In Essays, Innovation

There’s been much reported on the aggressive efforts Big Oil made at the recent COP27 to obfuscate the issue of climate change and delay any action on it. Today’s “Big Read” in the Financial Times builds on this PR strategy, and the story borders on journalistic malfeasance.

Headlined “Saudi Arabia’s Green Deal,” the article shares blather from the kingdom’s elite about their commitment to meeting a net zero pledge by 2060.

Forget for a moment that such pledges aren’t binding, or that the environment will have had another 35 years to get worse thanks to an incrementalist approach to addressing a huge, raging, immediate problem.

The FT article focuses on the real issue facing Saudi Arabia: Can it meet its ambitious green goals?

Are you kidding me?

In deference to some hint of a past awareness of journalistic integrity, the article notes that the Saudis use of green energy will free up more oil to sell to the world.

This is like writing about a heroin dealer’s efforts to eat healthier so he can sell more drugs to schoolchildren.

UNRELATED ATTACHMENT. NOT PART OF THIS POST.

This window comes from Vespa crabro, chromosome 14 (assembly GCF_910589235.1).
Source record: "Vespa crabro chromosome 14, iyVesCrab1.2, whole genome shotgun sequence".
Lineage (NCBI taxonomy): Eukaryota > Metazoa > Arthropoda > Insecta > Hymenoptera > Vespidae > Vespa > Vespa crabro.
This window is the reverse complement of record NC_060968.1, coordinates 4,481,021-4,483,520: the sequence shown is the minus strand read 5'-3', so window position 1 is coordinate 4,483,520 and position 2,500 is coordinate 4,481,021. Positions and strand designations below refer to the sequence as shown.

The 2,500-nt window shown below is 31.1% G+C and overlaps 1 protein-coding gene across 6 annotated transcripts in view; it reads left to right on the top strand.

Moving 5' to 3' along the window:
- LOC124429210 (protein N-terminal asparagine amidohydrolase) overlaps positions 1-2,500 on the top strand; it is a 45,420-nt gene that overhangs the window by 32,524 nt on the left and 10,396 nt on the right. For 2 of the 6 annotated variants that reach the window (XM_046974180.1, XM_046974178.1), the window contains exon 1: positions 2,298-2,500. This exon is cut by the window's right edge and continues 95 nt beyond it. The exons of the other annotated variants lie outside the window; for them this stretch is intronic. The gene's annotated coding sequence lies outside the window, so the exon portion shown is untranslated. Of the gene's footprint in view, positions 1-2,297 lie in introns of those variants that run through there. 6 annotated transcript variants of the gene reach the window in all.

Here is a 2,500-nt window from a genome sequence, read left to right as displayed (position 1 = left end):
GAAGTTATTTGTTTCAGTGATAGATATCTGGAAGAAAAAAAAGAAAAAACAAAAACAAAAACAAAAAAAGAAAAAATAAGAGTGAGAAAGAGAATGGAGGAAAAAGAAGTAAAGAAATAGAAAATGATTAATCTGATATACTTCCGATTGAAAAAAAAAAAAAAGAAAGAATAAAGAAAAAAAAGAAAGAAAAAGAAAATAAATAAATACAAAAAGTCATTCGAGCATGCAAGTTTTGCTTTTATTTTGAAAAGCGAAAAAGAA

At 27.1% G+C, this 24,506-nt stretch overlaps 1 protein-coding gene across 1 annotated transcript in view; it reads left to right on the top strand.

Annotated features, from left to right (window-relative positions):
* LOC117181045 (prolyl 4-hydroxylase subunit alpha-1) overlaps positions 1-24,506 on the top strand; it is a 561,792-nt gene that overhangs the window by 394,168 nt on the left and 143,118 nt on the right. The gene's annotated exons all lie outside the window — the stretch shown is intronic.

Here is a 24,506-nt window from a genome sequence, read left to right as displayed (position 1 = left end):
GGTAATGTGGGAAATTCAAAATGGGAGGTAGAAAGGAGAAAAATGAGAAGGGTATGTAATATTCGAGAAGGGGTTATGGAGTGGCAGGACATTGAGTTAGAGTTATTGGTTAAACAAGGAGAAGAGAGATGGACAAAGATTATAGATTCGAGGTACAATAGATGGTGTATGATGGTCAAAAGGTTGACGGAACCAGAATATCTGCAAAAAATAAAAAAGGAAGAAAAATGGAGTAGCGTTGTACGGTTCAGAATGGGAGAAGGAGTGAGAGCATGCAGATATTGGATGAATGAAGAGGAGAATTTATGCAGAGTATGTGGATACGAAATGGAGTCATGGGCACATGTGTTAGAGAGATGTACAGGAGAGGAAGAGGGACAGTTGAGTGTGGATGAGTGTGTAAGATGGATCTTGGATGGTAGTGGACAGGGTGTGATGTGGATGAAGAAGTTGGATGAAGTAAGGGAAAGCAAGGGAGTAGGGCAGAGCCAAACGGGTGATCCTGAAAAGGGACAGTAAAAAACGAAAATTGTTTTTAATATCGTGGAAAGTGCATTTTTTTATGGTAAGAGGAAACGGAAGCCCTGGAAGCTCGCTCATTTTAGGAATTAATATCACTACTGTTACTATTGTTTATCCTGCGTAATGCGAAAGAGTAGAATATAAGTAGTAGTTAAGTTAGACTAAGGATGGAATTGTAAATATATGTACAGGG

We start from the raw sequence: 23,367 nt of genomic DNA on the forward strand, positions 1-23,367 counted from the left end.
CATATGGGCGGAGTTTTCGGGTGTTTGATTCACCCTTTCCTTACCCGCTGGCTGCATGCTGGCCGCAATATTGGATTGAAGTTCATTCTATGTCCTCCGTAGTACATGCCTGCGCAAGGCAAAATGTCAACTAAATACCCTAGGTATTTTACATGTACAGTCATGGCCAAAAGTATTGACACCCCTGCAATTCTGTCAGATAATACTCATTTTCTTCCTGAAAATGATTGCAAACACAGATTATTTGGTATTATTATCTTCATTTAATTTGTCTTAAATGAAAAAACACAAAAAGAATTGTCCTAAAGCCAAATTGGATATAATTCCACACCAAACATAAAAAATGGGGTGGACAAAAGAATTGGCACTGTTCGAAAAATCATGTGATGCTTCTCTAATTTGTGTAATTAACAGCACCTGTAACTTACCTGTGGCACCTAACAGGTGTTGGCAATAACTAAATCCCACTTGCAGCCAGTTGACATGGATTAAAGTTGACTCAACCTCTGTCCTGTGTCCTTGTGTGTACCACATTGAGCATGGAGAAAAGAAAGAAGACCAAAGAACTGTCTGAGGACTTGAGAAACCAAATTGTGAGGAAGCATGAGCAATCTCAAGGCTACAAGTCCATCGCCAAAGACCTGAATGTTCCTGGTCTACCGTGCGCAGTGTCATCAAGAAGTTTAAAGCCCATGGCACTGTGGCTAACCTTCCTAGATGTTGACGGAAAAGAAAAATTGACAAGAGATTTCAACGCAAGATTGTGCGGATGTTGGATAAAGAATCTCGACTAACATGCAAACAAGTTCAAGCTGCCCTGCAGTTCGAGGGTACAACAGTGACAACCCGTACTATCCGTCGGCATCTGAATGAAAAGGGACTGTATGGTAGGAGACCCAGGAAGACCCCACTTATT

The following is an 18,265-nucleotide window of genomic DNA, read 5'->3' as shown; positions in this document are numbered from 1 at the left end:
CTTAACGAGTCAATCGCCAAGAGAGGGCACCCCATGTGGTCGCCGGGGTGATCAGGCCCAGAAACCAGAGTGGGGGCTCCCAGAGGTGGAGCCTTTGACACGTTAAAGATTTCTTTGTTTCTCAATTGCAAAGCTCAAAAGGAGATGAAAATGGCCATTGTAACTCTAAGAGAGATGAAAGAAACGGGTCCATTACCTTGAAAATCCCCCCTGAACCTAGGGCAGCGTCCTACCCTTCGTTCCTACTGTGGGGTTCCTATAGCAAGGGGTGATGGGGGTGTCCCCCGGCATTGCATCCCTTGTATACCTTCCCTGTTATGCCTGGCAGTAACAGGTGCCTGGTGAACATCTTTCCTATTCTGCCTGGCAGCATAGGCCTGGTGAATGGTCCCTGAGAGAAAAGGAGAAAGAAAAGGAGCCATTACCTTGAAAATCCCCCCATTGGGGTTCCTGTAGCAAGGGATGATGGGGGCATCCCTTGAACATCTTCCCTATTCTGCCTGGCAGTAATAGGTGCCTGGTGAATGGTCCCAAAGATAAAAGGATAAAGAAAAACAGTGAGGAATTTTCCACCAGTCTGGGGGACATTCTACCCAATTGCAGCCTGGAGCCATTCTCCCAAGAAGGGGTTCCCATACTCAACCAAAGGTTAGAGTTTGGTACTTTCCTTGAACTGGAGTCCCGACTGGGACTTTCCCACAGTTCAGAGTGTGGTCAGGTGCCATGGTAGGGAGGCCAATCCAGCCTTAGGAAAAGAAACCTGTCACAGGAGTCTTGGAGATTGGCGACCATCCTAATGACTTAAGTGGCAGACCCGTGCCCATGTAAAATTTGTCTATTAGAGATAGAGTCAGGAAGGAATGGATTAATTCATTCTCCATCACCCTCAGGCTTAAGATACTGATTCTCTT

Combined with recent remarks from Saudi leaders on how important oil is to the world, it’s pretty obvious that these stories are part of a coordinated campaign to allow it to get richer while the rest of the world incinerates itself.

Its PR execs must be toasting to their success (no pun intended).

I get that demand for oil is a core issue. We rely on it for our very way of life. I’m guilty and so are you. We’re addicted because releasing all that stored carbon provides an immensely powerful and efficient fuel. We’ve never know any other.

But annual confabs of important people and vague, far-off performance goals aren’t helping us see the true error of our ways, or the immediacy of the crisis.

And the ongoing PR campaign from the Saudis and Big Oil in general only make things worse. They don’t want us to face our deepest fears or embrace our responsibility.

Shame on the corporate communicators and journalists who aid and abet their crime.

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